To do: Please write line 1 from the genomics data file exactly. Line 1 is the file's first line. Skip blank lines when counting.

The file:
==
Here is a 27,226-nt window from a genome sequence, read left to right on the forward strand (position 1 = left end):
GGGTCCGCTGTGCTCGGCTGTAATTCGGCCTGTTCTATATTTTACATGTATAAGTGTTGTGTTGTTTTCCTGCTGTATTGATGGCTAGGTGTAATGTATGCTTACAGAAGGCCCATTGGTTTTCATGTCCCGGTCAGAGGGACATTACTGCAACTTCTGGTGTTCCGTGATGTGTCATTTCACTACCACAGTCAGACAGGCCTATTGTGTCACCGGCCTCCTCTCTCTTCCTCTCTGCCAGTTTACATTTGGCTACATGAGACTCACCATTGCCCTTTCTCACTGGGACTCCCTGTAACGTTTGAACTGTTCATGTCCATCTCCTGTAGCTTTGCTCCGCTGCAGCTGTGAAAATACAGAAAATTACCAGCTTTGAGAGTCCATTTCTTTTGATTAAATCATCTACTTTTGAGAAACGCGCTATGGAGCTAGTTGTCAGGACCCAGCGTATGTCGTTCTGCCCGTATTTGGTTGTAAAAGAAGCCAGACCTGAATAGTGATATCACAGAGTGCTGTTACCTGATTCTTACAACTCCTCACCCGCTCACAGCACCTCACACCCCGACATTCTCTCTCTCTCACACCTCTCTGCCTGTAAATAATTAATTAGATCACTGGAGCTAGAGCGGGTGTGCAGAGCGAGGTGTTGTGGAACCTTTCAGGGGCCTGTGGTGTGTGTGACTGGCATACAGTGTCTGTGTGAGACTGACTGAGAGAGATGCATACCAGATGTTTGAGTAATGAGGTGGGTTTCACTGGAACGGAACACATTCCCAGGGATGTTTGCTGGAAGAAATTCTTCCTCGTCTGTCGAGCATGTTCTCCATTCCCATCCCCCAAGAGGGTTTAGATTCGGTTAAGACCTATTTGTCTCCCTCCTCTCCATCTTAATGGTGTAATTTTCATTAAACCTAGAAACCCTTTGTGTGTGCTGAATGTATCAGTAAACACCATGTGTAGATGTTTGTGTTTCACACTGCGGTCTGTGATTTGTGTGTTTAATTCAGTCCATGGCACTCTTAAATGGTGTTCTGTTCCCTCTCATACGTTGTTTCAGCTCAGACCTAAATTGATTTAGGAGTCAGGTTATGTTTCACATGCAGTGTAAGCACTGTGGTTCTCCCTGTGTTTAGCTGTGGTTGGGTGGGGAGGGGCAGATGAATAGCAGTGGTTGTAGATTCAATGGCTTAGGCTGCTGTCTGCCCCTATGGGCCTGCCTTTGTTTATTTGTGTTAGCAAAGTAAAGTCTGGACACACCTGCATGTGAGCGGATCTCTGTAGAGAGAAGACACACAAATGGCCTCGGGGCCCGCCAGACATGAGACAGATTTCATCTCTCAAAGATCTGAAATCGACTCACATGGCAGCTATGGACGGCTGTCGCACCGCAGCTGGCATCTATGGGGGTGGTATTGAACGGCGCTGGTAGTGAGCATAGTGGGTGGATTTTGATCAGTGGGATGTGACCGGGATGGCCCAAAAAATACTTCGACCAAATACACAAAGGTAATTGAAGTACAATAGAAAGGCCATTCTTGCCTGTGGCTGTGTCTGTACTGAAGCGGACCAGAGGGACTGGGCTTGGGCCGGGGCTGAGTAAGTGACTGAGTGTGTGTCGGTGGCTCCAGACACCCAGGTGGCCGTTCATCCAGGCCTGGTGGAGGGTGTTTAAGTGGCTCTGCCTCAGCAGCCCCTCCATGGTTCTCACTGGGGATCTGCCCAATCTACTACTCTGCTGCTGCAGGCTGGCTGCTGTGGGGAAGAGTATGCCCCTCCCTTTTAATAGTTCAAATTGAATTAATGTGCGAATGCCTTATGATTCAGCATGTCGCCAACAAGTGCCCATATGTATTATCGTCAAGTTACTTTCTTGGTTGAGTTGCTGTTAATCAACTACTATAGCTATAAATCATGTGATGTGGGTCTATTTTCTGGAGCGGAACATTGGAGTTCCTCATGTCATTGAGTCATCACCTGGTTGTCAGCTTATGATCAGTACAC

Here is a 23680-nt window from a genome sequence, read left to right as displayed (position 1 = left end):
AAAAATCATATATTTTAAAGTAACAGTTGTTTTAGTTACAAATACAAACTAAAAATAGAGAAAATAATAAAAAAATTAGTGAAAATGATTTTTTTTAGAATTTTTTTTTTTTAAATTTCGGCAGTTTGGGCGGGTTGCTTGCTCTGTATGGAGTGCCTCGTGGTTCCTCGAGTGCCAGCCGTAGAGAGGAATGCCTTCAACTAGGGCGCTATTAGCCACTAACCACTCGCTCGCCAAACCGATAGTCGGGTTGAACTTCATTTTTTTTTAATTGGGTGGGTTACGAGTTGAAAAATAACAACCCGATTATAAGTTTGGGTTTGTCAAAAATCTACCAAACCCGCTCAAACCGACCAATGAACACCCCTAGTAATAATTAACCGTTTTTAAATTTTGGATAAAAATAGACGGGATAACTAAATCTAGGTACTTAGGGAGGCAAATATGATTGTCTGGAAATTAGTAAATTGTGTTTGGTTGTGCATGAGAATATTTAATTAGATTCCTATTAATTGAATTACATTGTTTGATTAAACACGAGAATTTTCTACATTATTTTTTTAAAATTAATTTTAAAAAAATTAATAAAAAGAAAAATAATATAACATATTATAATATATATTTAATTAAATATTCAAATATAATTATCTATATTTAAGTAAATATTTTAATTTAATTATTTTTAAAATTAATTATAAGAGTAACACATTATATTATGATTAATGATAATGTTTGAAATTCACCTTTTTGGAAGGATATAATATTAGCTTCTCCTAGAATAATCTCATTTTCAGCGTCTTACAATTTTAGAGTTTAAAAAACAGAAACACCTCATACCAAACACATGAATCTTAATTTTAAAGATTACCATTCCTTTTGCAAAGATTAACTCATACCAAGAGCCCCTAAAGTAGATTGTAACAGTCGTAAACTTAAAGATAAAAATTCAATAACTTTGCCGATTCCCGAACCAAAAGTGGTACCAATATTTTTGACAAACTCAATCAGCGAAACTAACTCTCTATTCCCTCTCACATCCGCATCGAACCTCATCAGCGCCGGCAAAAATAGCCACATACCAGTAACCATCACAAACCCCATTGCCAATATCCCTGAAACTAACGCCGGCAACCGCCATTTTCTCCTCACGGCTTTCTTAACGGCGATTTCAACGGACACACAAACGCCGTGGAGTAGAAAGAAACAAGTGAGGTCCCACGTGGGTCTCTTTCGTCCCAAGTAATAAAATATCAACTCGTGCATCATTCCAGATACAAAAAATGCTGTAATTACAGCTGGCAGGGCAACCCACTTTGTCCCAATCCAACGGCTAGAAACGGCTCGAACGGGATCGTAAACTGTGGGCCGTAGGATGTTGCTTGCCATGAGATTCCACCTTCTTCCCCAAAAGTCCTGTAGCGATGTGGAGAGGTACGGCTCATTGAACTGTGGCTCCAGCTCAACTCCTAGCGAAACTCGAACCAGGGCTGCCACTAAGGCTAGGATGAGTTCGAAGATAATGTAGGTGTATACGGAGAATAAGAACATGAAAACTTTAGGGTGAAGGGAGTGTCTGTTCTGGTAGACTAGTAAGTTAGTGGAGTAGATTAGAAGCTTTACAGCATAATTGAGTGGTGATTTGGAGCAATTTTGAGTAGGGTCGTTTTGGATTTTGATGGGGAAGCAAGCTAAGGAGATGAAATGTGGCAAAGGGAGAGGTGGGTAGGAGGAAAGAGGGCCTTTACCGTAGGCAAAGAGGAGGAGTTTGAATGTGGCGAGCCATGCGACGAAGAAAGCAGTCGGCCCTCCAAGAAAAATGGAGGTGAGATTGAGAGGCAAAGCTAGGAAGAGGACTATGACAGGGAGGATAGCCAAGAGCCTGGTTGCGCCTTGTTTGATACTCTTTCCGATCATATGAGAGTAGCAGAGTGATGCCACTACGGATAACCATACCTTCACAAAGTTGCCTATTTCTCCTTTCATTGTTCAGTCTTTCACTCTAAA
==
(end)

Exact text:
Here is a 27,226-nt window from a genome sequence, read left to right on the forward strand (position 1 = left end):